This explains why my pen can be very violent whenever Sanusi Lamido Sanusi, Sam Amadi or any of the few people with cerebral minds in government misbehave. As the Yoruba aptly put it, it is disappointing if you find yesterday’s leftover eba and rotten okro soup where you expect to find steaming pounded yam fresh from the mortar and egusi soup. Nigeria’s Minister of Agriculture being one of the two or three positive needles in the monumentally corrupt and clueless haystack that is the Jonathan government, we must repeat the question: how have we ended up finding yesterday’s eba in his “sakani” (domain) when we expected fresh pounded yam?

How on earth did Dr. Adesina sign on to this project? Why has such a cerebral technocrat joined the ranks of the resident comedians in the Jonathan cabinet? Yes, the cabinet has comedians. One  wants to go to the moon – or is it Mars – by 2015. Another one says evils spirits are responsible for inefficient power generation. And, now, this brilliant technocrat wants to spend N60 billion buying cell phones for farmers in rural Nigeria.  The idea is actually not bad. I think the Minister has been inspired by similar cases elsewhere in Africa. Consider, for instance, this case: (…).

The tragedy here is that the Minister is going to waste public funds on a project that should be entirely private sector-driven. He should have used his good offices to approach a consortium of NGOs and development funders to buy the phones and work in partnership with cellular providers in Nigeria to ensure cheap access to airtime for the concerned farmers in a carefully determined framework. He could even run a pilot in all geopolitical zones to see how things work out.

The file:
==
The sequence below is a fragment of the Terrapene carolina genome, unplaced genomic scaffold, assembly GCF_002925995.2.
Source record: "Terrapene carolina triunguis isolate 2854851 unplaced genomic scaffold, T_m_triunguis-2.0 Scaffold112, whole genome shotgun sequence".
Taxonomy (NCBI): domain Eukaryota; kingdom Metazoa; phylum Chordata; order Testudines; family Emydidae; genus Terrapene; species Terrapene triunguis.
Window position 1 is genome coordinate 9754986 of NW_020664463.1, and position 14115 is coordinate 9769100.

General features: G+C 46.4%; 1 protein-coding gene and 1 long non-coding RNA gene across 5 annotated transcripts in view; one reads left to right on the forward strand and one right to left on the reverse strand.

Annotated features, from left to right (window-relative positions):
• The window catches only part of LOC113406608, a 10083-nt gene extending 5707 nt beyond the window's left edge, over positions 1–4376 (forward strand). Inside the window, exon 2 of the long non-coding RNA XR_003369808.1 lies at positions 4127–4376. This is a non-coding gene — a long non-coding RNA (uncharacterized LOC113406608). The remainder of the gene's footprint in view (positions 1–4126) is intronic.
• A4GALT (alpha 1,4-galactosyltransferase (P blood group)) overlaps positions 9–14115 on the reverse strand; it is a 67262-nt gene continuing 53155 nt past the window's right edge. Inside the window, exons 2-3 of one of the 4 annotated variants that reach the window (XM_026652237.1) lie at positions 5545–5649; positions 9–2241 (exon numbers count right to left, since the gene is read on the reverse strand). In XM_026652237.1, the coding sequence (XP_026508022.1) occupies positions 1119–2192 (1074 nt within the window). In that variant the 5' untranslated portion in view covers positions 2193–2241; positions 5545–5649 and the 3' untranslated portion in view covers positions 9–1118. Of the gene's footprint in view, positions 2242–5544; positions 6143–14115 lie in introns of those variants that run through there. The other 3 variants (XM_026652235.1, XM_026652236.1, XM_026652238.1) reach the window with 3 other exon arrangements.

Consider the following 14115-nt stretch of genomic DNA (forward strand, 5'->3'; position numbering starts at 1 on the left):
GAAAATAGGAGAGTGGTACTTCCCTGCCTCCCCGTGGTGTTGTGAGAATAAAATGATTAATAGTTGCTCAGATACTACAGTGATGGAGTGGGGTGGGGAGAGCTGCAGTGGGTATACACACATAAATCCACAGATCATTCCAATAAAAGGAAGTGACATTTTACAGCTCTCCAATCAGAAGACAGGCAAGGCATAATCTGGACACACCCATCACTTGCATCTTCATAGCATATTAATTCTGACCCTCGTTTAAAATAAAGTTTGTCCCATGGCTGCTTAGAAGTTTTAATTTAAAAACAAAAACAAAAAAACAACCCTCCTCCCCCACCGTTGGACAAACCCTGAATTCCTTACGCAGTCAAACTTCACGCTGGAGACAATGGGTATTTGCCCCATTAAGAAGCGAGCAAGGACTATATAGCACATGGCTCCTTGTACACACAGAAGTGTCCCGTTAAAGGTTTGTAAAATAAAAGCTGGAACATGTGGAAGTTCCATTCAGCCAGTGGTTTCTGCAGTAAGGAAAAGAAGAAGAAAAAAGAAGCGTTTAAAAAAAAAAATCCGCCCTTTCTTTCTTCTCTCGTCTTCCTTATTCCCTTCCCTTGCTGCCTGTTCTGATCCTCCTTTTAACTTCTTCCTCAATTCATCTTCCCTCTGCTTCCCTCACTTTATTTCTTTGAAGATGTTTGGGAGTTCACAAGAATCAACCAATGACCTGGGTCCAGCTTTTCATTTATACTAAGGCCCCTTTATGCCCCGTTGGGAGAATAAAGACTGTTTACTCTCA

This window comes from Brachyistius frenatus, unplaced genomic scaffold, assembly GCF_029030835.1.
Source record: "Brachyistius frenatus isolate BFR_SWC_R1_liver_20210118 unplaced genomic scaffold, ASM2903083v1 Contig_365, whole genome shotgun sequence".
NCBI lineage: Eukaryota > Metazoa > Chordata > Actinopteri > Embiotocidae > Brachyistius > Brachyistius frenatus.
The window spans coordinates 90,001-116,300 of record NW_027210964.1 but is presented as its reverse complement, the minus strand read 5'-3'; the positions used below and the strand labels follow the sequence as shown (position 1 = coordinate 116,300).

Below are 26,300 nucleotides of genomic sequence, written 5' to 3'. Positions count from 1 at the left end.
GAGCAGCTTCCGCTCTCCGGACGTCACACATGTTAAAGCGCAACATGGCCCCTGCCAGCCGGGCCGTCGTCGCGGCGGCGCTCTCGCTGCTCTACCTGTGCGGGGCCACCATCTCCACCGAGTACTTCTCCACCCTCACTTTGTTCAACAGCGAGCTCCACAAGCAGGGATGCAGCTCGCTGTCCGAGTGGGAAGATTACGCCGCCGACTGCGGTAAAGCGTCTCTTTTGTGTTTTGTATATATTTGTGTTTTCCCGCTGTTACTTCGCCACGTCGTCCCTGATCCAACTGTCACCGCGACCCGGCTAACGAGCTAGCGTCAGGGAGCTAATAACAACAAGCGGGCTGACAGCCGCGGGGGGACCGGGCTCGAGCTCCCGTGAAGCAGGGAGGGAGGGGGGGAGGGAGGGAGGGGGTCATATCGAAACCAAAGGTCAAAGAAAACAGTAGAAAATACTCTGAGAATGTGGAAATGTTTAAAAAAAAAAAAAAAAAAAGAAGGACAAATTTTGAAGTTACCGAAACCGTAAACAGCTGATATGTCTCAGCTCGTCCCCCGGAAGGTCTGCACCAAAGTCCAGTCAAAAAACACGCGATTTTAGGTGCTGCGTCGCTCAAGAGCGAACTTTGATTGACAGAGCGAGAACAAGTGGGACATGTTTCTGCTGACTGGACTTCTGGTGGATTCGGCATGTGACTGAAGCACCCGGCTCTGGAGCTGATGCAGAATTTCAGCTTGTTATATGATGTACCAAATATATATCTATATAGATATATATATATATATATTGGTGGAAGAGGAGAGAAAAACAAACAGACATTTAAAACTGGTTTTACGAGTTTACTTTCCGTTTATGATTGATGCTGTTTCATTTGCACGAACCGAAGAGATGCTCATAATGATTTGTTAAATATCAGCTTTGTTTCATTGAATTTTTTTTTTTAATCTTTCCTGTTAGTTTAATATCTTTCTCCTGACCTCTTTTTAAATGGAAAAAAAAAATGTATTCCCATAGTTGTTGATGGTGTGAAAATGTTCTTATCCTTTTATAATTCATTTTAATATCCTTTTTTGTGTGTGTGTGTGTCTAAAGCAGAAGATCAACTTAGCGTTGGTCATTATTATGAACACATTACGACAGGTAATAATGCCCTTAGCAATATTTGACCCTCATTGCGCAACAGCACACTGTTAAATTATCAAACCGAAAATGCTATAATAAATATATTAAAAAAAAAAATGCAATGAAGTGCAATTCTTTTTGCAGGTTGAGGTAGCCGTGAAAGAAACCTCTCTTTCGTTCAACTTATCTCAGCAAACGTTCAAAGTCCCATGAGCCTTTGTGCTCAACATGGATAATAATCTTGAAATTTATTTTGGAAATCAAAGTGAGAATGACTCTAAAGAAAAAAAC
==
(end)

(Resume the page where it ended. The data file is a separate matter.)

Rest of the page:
The second tragedy – and this is very important for Nigerians in the diaspora as well as highly-trained Nigerians circulating in international organizations and global agencies – relates to disconnection and deracination.  The story by now should be familiar to Nigerians. Every new government in Nigeria casts its net wide, plucking compatriots from the diaspora and from international organizations to come and run the show. They pluck them from European, American, Canadian, and Australian Universities; they pluck them from the UN System, the Africa Union, and the European Union; they pluck them from Bretton Woods; they pluck them from international Foundations, Thinktanks, and Institutes. Usually, they have excelled and made Nigeria proud in all these places. Then they get to Abuja and fail colossally. We get rotten eba from them instead of fresh pounded yam. The failure rate is so overwhelming that I can’t even immediately come up with success stories. They brought Aganga in from Goldman Sachs and I don’t know what to make of his service; they plucked Arunmah Oteh from the African Development Bank and she has ended up a total disgrace; the jury is still out on Ngozi Okonjo Iweala. And now the Minister of Agriculture is running the risk of becoming a comedian.